Utilities have long been called boring stocks and the kind that Grandma likes to invest in. Peter Lynch called them low growth in his book “One Up on Wall Street.” He usually didn’t touch them.
Over the past 20 years, the Dow Jones Utility Index has advanced at a compounded annual rate of 3.6%. Since 2008, the index has actually dropped 4.5% with most of the loss occurring within the past few weeks. Factoring in inflation, the real gain over the past two decades has been less than 1% per year.
A bright spot for the industry has been a nice stream of dividend payments, typically in the range of 3% to 4% per year, higher than most industries.
Interest rate risk in utilities?
Due to the fact that interest rates will probably rise when the Fed stops its bond-buying program, and we have even seen an uptick in rates over the last few weeks in anticipation of that happening down the road, will investors move away from utilities (and other defensive stocks) and look for yield elsewhere? That is a possibility. Since May 1, the utility index has dropped by 8.5%, wiping out the gains since the financial crisis ended.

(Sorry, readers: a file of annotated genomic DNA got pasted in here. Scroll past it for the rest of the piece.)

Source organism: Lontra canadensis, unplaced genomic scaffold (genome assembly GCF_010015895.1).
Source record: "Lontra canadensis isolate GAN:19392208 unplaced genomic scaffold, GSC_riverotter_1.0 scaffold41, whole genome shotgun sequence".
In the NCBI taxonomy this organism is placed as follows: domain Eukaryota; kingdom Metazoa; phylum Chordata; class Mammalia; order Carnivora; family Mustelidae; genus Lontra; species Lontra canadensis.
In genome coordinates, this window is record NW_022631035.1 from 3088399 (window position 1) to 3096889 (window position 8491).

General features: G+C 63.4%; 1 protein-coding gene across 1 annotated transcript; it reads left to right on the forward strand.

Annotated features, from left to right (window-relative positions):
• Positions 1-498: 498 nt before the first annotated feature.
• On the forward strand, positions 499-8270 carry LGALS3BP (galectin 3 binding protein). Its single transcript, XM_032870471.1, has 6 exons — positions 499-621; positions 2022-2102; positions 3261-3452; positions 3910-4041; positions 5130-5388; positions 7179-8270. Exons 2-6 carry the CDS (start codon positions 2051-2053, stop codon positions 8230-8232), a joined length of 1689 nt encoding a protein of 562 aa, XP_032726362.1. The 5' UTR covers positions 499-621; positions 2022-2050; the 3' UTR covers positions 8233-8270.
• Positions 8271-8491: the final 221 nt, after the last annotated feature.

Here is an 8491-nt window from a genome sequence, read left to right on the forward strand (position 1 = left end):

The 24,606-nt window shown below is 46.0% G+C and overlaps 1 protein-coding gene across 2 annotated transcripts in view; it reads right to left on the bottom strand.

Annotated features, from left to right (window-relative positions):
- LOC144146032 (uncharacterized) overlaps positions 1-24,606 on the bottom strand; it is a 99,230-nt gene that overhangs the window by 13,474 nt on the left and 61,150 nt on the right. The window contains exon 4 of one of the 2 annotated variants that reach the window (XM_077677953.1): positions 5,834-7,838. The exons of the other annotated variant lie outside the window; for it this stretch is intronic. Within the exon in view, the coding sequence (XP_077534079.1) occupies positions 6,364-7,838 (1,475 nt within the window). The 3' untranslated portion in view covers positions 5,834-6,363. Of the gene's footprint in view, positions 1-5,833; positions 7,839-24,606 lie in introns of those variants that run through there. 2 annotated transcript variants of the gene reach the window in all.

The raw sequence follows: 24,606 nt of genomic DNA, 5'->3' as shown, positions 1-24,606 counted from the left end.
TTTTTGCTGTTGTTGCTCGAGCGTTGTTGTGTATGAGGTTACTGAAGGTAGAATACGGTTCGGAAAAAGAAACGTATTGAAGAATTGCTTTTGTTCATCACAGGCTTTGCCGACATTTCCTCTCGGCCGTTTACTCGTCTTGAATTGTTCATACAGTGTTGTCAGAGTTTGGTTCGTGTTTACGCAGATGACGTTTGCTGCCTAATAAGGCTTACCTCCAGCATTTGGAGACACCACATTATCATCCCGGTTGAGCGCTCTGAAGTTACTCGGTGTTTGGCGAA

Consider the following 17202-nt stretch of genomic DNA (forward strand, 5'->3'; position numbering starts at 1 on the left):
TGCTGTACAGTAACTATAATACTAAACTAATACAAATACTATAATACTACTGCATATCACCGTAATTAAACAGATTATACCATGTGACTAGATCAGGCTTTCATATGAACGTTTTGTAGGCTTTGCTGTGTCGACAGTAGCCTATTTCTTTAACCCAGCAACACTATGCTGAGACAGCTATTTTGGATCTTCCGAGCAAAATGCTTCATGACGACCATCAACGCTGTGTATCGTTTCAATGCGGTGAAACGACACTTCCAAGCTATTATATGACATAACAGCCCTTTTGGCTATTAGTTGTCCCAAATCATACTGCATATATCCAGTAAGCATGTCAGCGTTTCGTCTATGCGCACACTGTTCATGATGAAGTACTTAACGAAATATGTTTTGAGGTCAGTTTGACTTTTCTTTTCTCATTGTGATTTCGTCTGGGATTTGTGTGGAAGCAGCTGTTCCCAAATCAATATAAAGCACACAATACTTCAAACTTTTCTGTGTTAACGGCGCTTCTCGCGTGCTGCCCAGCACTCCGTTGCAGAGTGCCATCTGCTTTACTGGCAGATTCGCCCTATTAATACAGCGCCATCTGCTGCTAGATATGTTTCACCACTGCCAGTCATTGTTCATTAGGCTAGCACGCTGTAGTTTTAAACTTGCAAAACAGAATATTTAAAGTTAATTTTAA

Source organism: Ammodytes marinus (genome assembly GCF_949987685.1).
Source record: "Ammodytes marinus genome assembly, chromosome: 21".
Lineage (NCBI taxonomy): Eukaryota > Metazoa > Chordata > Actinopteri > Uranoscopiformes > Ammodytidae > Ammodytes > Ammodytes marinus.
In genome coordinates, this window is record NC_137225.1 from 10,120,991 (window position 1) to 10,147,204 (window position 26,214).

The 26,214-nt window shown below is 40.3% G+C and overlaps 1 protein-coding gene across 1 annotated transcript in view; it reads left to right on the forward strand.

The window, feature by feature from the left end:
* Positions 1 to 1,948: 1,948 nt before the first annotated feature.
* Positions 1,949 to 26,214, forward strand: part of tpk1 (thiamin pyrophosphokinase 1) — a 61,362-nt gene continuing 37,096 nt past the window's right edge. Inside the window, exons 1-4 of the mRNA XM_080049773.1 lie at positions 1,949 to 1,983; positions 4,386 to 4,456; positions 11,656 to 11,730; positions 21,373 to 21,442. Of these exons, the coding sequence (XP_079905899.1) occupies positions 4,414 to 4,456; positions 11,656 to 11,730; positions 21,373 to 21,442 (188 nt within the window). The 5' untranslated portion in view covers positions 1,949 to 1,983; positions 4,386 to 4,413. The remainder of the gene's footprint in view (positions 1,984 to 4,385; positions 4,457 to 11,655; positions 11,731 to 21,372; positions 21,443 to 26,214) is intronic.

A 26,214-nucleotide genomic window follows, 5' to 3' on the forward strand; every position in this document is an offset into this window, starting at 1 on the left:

Utility to join insurance and railroads?
Now that a unit of Berkshire Hathaway Inc. (NYSE:BRK.B) thinks that utilities are the way to go, should the average investor consider the industry in spite of the risks and the low-growth performance of the past?
Berkshire Hathaway Inc. (NYSE:BRK.B)’s Des Moines, Iowa energy subsidiary, MidAmerica, will pay around $10 billion in cash and debt to buy Nevada utility NV Energy, Inc. (NYSE:NVE). The deal is subject to shareholder and regulator approval.
MidAmerica’s goal is to add NV Energy, Inc. (NYSE:NVE)’s renewable technologies to its $66 billion business and to position itself to take advantage of growth in the state of Nevada.